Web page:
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Loran Joseph -Part 2 of 2

Loran Joseph sat down across a backyard fire pit with Baker neighbor Ethan Wolston for a long chat about life in Baker. Here are some highlights of their conversation.

Part 2: Community in Rural Oregon

In the context of our community, I think being a good neighbor means taking care of yourself and your property. Not being a burden. I see more and more people that are not doing those things, and it was a problem that came to the city council constantly when I was on it. “My neighbor’s house is falling down,” “My neighbor’s garbage is spilling out everywhere.” There’s a mindset that would say, well to be a good neighbor you should be helping your neighbor instead of bringing it to someone else. Why don’t they have trash service? Why do they have three cars parked in the driveway that are all torn apart? What’s the issue here, how can we help? But, unfortunately what I’m seeing is that those people don’t want help, or they expect help, or they’re not capable of accepting help. And we end up with a conflict that can’t be resolved. The more I get to know people in Baker, the more I understand how important personal responsibility and self sufficiency is to them. It has shaped my thoughts on what it means to be a good neighbor. So to me a good neighbor is someone that takes good care of their situation, which makes them then available to help – if someone else needs it, and wants it, and asks for it.

The demographics here have changed, as a community we get older all the time. For example, the high school is at about half capacity, but when I was there it was packed. The place is exactly how it was when I graduated, but people had to share lockers then. We didn’t have enough lockers for all the kids.

We’ve got a lot of older people here that are finding it difficult to do some of the things that are required to live here, like shovel snow and take care of property. There is a gap. Then some older business owners are on the verge of retirement. Another gap. And then we have my generation. A lot of my classmates are still here or came back and started families, and so now the middle school is jam-packed and they don’t have enough kindergarten classes. Then we have another gap of 20 and 30 somethings. Unfortunately, a lot of young people leave and never come back, and so, we have these big gaps in demographics here. It’s difficult to connect from one group to another – everyone’s got a different worldview. Folks have difficulty seeing community through another’s eyes, and maybe they have ideas on what Baker needs, but they have no concept of what that means for the younger generation, for what the younger generation wants.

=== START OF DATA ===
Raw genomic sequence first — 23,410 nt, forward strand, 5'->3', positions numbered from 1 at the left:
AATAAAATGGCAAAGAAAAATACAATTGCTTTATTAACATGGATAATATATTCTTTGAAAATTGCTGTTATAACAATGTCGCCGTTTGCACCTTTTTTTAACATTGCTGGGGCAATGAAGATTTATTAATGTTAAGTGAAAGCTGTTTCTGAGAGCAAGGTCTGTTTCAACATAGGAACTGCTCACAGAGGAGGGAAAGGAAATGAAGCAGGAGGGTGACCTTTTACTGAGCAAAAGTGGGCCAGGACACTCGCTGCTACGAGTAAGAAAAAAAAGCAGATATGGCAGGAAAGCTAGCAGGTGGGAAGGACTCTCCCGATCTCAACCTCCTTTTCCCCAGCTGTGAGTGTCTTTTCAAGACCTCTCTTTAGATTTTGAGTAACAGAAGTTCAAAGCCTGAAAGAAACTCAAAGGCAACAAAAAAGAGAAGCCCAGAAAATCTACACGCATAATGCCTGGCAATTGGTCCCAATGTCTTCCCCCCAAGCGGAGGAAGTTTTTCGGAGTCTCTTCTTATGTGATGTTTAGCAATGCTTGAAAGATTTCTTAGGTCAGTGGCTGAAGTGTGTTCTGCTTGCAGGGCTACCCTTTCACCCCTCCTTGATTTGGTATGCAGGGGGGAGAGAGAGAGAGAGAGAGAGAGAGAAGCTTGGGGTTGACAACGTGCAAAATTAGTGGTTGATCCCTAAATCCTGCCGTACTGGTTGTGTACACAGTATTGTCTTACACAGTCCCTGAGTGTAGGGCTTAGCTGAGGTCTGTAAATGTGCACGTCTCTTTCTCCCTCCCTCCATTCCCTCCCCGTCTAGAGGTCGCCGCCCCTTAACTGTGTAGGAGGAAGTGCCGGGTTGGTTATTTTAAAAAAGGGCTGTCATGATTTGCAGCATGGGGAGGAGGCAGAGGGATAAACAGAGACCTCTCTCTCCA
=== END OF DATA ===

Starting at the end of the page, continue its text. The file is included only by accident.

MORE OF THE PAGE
What do we need for high school graduates to stay here? Well, a lot of people say jobs, but we actually have a lot of jobs. If they really wanted to stay here, there are great opportunities. But they don’t want to stay here because their friends aren’t staying, and there’s very little culture and entertainment for their age group. So, that’s one of the things that I’ve been trying to address by creating this music venue with Brian and Corrine (Churchill School). But there’s so much else that needs to happen in order to keep youth here. That is a big thing that a lot of people miss. It’s not just jobs. I can give you lots of examples of good paying jobs that have been very difficult to fill. It’s hard to recruit people to somewhere that doesn’t have the lifestyle appeal they want. So we’re having a disconnect between these segments of people in our community. And as a whole, we don’t have a good vision for the future. When we talk about, hey let’s improve quality of life, there are a lot of people that are against it. They consider it Portlandizing it. But it’s not Portlandizing to have good food and good coffee. Yes, I known that is what Portland is known for, but it would be great if we also had good food and entertainment, good coffee, and places to shop.

Community does seem fragmented, but it’s not a Baker City problem; it’s a national problem; it’s a world problem. We have the ability now to stay in our house, be entertained, get our news, talk to people, all those things we used to get from community. That’s allowed us to continue to seek out the things that don’t create any conflict in our psyche, that suit us, and that reinforce what we already believe because that’s comforting. That is causing huge social divides and tribalism. We’re seeing people that believe only certain things because they can find people to reinforce it and find news sources that reinforce it over and over and over again. We seem to have lost the ability to go out our front door and walk down the street and say hi and wave to everybody, and to stop and lean over the fence and talk to our neighbors. I have no idea how to challenge or change that. I have neighbors that are just completely polar opposites on the political spectrum. I end up being the bridge because I talk to everybody. When I’m talking to these people they’re talking bad about those people, and so forth and so forth. But, it doesn’t matter. They’re your neighbors, they’re here, you’ve got to get out there, you need to interact to find common ground. That’s how we start to rebuild a sense of community.